A report by the Chartered Institute of Personnel and Development (CIPD) on Tackling post-Brexit labour and skills shortagessays “Businesses need to focus on investment in their talent to ensure they build inclusive, engaged, skilled workforces.” Upskilling within businesses is key.

Remote working and flexible working hours are other areas that may attract more people into the workforce. Students and parents returning to the workforce should be accommodated through flexible working patterns. 

Travelodge is one such company in the UK that is eyeing parents as the answer to post-Brexit staffing gaps. They are pushing ahead with new hotel openings with a view to recruiting parents with hours to fit around the school run.

Remote work is another possible answer to the Brexit recruitment crisis. Tech companies especially should be tapping into the global talent pool by hiring remote teams.

Cross-border trade and regulatory compliance

Bearing in mind that many UK businesses rely heavily on exports to the EU (the UK exports at a faster rate than it imports), trade is a key area which is likely to bring disruption to small businesses in the UK.

With a no-deal Brexit (an increasingly likely option), the UK will revert to WTO rules when they exit the EU (unless another agreement is reached). 

This means Britain will no longer be bound by EU rules and UK businesses will be exposed to the EU’s trade tariffs and custom-handling fees. How much this costs UK businesses will depend on the trading model adopted.

It is likely though that tariffs and custom duties will apply after Brexit, which will make EU trade more expensive.

Product compliance may also become problematic in future trade arrangements with the EU. It is entirely possible, if there is a no-deal Brexit, that UK assessment and certification arrangements may cease to be recognised in the EU.

At the moment cross border trade with the EU operates with a complex set of regulations including quality control, health and safety, and other harmonised European-wide standards. The current rules in Britain are likely to be replaced with new ones when the UK exits the EU, but this could cause confusion for businesses in the future if food and product standards aren’t closely aligned with those of the EU.

What can UK businesses do to prepare? Businesses who are trading with the EU will need to get a UK Economic Operator Registration Identification number (EORI). Business owners must decide whether they will handle customs declarations in house or through a third party and should keep updated on eligibility for simplified customs procedures, tariffs that will apply and any duty relief schemes.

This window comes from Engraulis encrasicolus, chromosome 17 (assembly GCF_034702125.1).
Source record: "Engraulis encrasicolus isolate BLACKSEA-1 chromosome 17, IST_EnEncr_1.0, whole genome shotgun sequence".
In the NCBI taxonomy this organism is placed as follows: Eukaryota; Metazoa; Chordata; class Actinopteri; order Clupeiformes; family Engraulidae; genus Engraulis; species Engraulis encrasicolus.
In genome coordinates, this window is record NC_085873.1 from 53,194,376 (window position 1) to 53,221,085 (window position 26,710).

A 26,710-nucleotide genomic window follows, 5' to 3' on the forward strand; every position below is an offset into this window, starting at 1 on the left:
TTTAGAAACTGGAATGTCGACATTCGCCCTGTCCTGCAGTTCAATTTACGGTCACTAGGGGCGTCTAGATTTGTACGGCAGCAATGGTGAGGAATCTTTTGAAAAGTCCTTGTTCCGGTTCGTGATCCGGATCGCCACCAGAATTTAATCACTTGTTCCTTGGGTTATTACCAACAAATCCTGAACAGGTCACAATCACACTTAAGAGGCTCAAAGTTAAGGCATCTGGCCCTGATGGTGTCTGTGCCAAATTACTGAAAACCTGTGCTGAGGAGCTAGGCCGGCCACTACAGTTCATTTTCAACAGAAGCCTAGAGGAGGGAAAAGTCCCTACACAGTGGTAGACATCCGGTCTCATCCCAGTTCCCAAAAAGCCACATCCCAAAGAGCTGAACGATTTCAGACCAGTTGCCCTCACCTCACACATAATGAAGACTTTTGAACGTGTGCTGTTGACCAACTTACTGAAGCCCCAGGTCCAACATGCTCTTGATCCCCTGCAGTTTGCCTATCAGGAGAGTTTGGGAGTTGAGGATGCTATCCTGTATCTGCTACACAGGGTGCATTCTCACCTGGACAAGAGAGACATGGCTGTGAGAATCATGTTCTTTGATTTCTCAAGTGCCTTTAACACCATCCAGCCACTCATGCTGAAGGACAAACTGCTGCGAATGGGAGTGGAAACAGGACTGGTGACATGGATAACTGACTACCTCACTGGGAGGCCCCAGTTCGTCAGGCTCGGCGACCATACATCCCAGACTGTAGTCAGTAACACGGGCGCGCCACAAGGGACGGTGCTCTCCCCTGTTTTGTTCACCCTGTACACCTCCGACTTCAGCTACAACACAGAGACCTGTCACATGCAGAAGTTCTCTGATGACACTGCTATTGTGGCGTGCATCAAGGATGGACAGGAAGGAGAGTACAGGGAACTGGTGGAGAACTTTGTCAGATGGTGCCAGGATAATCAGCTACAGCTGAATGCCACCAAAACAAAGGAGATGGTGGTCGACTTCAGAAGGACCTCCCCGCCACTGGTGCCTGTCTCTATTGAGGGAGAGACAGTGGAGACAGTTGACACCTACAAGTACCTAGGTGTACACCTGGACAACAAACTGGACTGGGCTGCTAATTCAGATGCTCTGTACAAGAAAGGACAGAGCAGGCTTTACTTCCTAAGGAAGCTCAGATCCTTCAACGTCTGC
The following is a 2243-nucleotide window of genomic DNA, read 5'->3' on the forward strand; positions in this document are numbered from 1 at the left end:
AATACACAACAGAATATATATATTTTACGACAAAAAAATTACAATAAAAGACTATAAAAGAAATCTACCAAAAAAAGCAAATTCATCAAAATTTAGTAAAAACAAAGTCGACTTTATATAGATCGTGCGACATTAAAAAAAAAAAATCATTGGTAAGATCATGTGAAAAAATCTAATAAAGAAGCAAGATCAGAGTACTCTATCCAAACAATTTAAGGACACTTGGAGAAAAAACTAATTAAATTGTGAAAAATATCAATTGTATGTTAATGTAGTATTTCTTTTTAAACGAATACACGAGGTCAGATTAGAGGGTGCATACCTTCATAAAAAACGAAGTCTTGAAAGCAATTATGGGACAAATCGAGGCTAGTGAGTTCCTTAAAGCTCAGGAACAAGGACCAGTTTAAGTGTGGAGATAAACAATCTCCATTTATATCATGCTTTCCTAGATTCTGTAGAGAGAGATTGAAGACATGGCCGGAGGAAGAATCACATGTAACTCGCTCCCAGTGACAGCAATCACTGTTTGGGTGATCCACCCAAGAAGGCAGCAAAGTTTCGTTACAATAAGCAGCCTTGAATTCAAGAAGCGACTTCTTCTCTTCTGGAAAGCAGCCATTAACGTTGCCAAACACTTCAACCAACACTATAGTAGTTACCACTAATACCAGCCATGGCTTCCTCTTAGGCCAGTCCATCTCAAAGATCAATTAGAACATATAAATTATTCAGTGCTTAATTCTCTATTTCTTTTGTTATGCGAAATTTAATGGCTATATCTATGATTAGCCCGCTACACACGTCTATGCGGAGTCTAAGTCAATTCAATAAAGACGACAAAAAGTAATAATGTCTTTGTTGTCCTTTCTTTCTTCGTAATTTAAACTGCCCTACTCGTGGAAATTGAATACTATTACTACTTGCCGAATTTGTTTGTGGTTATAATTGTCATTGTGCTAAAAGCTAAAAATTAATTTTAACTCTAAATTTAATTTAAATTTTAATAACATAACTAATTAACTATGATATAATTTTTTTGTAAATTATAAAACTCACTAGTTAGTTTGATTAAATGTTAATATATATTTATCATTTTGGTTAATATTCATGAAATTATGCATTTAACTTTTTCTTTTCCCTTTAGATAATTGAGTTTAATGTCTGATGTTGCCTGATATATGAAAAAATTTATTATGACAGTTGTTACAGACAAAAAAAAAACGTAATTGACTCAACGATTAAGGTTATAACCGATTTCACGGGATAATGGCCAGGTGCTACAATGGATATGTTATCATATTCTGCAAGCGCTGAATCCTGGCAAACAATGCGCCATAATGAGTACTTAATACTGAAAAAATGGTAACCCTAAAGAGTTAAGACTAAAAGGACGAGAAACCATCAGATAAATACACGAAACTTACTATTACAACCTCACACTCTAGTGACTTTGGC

The British Chambers of Commerce advise that all business trading with the EU should train a member of staff in customs and export – this is valuable advice. The Government have produced a partnership pack explaining how UK businesses can prepare for changes at the UK border after a no-deal Brexit. Businesses who do nothing will suffer.

The most significant changes will include:

  • Customs, trade tariffs and VAT
  • Document requirements
  • Vehicle standards
  • Controlled products

There is also the complex issue of the Irish border with Northern Ireland. As well as the obvious concerns around what Brexit could mean for Irish peace and honouring the Good Friday agreement, there are practical issues for businesses.

Agenda NI, Northern Ireland’s leading business and public policy magazine, warns that “More onerous customs procedures, whether measured as number of documents, length of time or monetary cost, have been shown to have a negative effect on exporting and more specifically to prevent smaller firms from becoming exporters.” This could also apply to any business in the UK.

It is impossible to predict the outcome of Brexit for the UK’s small businesses, but preparation for change is essential. As for the rest, we will just have to wait and see.